The outcome of a landmark legal dispute between EDS and BSkyB could prove the most important yet for the IT services sector.
The courts are expected to issue a judgement in early November after the costliest legal dispute in the history of the IT industry.
The costs of the nine month case have risen from an estimated £45m at the outset of the High Court hearing in October last year to about £70m now, and could be much more if there is an appeal.
Already the costs are much higher than than the original £48m cost of the Customer Relationship Management [CRM] system at the centre of the dispute.
BSkyB is claiming about £700m in damages from EDS. It has alleged that EDS's bid team made fraudulent misrepresentations to win the business to supply and install CRM software to run BSkyB's new contact centre.
The contract contained limits on how much EDS could be liable to pay in damages. But if BSkyB proves fraudulent misrepresentation, these limits could be set aside. This would leave EDS facing potentially unrestricted damages, including loss of profit or expected benefits and indirect losses.
EDS denies the allegations and attributes the project cost and time overruns to the undefined scope of BSkyB's requirements. Its QC Mark Barnes said, "The main problem with this project was that it was wholly unspecified. Sky knew that it wanted a super-dooper CRM system but had little more idea of what it wanted or needed."
On BSkyB's claim of misrepresentation, Barnes said, "We suggest it is an artificial claim designed to overcome the difficulties that Sky face under their contracts and to allow them to claim absurd and extravagant amounts of damages."
The BSkyB case against EDS is the first fraudulent misrepresentation case on an IT project to go all the way to the end of trial.
Lawyers say that if the judge finds for BSkyB it could encourage a spate of claims from businesses against IT suppliers. It could send a signal to IT buyers and their lawyers that they may be able to defeat contractual limits on claims, and exclusion clauses, and sue for unlimited amounts if a project fails. For suppliers it raises the possibility that statements made by contract bid teams in IT projects could expose their companies to unlimited liability if the project does not turn out as expected.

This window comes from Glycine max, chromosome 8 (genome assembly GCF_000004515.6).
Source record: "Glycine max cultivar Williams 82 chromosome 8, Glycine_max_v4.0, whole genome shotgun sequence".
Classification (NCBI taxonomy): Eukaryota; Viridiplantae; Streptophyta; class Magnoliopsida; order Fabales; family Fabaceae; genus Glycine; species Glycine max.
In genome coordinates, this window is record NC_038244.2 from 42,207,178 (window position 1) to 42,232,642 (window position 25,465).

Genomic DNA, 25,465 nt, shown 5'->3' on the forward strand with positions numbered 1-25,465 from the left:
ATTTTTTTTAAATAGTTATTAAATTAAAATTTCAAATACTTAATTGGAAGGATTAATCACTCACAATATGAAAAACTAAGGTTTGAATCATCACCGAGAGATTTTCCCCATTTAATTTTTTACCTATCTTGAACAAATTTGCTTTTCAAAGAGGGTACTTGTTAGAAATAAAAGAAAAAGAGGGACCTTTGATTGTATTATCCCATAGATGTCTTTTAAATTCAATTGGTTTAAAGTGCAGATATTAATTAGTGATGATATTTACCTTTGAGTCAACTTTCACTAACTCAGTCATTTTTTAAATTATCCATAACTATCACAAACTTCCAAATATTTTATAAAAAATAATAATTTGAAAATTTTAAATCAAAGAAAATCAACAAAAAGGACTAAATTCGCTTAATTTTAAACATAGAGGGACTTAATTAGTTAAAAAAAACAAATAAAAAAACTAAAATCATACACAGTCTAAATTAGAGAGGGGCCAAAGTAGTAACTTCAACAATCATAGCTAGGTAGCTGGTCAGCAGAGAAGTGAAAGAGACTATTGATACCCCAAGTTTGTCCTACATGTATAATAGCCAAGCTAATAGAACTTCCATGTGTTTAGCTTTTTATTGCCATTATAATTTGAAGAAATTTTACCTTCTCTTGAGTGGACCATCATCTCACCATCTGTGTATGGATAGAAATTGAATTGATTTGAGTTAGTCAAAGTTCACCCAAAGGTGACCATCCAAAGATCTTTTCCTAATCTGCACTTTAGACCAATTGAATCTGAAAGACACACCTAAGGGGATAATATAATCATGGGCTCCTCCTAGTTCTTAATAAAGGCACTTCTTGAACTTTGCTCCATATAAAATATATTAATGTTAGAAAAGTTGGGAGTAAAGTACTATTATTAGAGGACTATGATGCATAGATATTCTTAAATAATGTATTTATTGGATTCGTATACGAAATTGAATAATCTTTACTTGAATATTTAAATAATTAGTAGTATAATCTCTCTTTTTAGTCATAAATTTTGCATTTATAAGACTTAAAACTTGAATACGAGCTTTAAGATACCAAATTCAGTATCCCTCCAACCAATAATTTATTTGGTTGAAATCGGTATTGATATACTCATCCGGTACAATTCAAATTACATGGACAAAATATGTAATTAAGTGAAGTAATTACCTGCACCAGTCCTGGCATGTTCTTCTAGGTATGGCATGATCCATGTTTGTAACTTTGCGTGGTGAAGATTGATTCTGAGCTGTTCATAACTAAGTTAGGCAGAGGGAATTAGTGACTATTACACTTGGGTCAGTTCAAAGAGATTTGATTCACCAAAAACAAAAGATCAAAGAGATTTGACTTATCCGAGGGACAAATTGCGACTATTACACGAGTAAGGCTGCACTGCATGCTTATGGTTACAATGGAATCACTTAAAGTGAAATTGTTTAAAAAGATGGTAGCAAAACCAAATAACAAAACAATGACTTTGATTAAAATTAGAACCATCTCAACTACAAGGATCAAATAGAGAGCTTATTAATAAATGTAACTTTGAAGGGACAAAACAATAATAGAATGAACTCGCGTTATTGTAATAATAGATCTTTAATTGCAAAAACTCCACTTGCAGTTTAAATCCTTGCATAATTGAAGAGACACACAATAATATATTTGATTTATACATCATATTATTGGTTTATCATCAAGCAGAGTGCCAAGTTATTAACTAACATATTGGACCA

Another possibility is that the judge will consider the allegations of fraudulent misrepresentation to be unproven.
Lawyers say that in the past claims of fraudulent misrepresentation were rare. There was a perception that judges disliked them and that litigants would find it difficult to prove a case. But lawyers say that perception has changed and that a number of cases where businesses have alleged fraudulent misrepresentation against an IT supplier have been settled recently, before any court hearing.
The judge in the case is Sir Vivian Ramsey who among judges is exceptionally well qualified to preside over a technology dispute. He has a degree in Engineering Science from Oxford, has worked with Ove Arup in London and Libya and has handled arbitrations as far afield as Papua New Guinea.
The case could go to appeal - but only on specific legal grounds. The appeal court would not see itself as qualified to examine all the expert witnesses, for example. So some of the main findings of the judge could set precedents even if the case goes to appeal. Lawyers at one legal firm consider the case so important that they are planning a seminar based on the judgement.
Costs for both sides were estimated at £45m at the outset of the High Court hearing in October last year. The case lasted nine months - longer than both sides had expected - pushing the total costs up to about £70m. The costs include an estimate of at least £15m for expert witnesses.
The costs for BSkyB alone are at least £37m. EDS's costs are expected to be lower but still massive - at about £30m to £33m. The costs for both sides could rise substantially if the case goes to appeal.